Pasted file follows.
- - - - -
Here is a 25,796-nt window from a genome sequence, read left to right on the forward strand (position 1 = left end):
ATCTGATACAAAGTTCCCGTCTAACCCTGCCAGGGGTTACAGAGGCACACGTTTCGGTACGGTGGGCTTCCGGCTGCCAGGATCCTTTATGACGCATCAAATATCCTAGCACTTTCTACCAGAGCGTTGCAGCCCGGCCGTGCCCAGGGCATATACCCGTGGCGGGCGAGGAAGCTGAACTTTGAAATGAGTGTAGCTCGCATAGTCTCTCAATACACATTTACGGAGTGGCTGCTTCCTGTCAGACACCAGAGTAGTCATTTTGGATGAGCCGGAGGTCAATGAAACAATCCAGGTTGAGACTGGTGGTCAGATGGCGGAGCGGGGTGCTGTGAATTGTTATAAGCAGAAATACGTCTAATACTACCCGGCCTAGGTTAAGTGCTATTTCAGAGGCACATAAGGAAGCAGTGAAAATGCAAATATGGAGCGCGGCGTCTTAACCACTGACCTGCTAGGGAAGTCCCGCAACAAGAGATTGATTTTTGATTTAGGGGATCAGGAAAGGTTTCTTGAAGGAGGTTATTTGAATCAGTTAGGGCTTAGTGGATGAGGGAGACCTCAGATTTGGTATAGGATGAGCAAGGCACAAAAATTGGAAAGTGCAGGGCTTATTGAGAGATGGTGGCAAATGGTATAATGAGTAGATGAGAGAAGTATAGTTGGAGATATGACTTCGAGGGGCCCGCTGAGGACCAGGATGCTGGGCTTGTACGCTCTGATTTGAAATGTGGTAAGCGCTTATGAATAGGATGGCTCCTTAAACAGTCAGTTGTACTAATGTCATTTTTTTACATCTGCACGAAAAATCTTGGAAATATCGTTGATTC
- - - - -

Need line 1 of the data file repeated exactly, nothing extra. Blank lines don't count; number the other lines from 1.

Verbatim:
Here is a 25,796-nt window from a genome sequence, read left to right on the forward strand (position 1 = left end):